According to a recent report from The Express-Times, a former worker in the Pohatcong Township in New Jersey sued the township, claiming his hyperactivity disorder prompted the ridicule of others and led to his firing.
The worker began working in the township as a deputy court administrator in January 2010. However, he was let go in the summer of 2011 allegedly due to his disorder, the lawsuit states. The plaintiff claims his supervisor grew "snippy, short and condescending" with him shortly into his employment, which humiliated him.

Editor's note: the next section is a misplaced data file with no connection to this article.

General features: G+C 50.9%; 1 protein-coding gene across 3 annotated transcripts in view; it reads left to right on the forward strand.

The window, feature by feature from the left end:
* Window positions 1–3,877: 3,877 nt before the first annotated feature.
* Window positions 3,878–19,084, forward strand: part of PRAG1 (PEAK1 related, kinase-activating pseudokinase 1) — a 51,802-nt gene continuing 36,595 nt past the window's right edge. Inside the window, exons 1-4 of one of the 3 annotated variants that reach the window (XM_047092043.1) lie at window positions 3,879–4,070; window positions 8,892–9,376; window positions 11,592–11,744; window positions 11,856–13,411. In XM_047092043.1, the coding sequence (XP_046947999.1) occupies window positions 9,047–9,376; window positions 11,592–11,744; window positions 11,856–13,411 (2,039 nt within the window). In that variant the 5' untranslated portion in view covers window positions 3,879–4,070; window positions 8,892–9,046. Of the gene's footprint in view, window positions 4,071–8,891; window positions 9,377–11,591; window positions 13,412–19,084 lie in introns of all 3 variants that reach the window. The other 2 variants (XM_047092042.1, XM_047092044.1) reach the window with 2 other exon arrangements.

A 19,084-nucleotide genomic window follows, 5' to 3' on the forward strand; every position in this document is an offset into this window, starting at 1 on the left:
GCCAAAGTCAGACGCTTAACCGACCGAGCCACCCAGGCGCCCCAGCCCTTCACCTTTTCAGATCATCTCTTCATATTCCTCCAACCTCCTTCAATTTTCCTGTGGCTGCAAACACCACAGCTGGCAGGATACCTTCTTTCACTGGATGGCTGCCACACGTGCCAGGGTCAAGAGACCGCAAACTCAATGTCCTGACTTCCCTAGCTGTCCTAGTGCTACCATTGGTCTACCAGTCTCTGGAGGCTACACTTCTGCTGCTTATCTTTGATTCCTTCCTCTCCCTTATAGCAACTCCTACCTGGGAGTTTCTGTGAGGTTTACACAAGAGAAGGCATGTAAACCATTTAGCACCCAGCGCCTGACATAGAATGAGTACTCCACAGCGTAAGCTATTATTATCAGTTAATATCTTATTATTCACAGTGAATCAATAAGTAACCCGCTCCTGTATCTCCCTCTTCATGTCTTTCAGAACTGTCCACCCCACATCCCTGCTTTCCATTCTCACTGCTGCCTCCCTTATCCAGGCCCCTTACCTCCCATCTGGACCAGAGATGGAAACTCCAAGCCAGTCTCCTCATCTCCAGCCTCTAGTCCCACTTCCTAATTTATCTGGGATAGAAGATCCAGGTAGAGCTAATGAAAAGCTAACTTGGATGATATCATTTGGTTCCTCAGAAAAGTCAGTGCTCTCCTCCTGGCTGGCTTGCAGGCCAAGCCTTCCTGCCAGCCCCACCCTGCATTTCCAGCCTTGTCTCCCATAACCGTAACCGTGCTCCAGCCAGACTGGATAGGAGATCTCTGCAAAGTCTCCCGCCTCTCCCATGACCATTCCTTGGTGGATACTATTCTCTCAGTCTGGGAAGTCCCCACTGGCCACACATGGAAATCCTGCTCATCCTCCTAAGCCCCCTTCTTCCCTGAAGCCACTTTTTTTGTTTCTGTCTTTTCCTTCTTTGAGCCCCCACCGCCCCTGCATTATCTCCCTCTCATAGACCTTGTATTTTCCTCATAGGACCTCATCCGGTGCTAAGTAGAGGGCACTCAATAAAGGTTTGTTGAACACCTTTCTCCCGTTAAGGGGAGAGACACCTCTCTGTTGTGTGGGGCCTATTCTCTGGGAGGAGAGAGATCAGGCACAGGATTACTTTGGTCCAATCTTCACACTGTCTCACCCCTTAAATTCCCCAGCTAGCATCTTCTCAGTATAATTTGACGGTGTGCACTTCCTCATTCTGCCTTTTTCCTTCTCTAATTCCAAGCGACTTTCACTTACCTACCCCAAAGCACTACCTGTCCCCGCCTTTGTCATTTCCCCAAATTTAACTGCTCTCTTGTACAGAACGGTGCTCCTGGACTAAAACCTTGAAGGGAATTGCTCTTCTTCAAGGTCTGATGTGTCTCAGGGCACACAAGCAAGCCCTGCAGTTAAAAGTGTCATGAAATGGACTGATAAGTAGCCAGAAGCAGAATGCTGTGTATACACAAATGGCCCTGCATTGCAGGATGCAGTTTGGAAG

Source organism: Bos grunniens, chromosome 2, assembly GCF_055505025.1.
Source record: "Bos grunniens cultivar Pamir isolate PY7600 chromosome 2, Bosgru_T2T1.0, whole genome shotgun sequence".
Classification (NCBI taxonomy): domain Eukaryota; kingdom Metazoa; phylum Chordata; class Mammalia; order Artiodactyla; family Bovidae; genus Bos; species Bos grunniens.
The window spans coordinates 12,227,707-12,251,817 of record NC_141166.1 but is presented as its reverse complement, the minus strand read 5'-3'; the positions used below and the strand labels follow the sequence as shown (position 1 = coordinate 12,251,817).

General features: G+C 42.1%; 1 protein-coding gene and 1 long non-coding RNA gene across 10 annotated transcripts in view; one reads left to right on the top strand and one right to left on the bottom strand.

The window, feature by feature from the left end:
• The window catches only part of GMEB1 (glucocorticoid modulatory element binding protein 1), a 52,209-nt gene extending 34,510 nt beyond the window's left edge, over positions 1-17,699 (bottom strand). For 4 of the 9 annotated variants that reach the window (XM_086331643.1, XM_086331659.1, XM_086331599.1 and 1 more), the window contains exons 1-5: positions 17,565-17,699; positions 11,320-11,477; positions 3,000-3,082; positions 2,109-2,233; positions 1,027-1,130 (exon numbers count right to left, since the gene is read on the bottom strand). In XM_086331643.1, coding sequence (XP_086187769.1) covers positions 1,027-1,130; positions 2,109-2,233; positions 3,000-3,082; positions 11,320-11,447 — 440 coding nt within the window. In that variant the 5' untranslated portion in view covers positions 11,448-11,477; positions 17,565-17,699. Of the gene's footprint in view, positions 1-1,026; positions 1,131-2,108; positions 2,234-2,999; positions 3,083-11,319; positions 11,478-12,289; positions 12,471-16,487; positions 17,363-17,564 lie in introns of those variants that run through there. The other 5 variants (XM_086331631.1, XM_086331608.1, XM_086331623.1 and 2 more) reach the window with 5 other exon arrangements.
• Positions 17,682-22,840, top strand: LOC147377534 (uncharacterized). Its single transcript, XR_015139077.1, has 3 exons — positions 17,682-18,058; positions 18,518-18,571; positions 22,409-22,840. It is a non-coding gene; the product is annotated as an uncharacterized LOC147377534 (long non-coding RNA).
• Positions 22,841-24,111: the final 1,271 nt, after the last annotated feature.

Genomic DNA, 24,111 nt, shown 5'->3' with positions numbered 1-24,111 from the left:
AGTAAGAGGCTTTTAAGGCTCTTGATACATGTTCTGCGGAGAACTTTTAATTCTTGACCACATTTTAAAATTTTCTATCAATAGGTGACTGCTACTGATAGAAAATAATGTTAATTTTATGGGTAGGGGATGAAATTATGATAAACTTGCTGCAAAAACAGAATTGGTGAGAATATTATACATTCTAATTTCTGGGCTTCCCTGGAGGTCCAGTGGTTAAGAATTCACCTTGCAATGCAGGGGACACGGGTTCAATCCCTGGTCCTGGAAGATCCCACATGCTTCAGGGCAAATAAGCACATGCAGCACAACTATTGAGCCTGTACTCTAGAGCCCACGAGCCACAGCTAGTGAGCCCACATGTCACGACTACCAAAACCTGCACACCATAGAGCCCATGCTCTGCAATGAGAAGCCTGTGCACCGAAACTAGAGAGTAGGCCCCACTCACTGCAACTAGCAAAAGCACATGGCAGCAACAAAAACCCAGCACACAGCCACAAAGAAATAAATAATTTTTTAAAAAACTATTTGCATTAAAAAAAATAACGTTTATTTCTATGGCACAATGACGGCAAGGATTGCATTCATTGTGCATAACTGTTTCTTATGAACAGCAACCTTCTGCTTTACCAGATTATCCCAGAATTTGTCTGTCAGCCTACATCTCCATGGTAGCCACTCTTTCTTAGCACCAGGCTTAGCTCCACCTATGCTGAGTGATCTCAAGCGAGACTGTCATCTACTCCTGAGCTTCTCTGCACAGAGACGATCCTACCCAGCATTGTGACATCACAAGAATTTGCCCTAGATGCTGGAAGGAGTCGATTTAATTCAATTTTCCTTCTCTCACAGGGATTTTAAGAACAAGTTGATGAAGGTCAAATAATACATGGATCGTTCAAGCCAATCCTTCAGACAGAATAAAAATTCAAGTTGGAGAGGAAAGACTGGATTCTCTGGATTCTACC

The plaintiff's lawsuit also claims his supervisor once told him "I hope you don't start using this ADHD [expletive] as some kind of excuse. If I would have known it was going to be a big deal, I never would have hired you."
Officials from the township have expressed that they have anti-harassment policies in place, however, no incidents were reported regarding the court administrator's behavior toward her assistant.
The case highlights the importance of companies avoiding potentially discriminating behavior from employees, especially conducted by superiors. Failure to do so may lead to similar expensive lawsuits involving businesses' professional liability.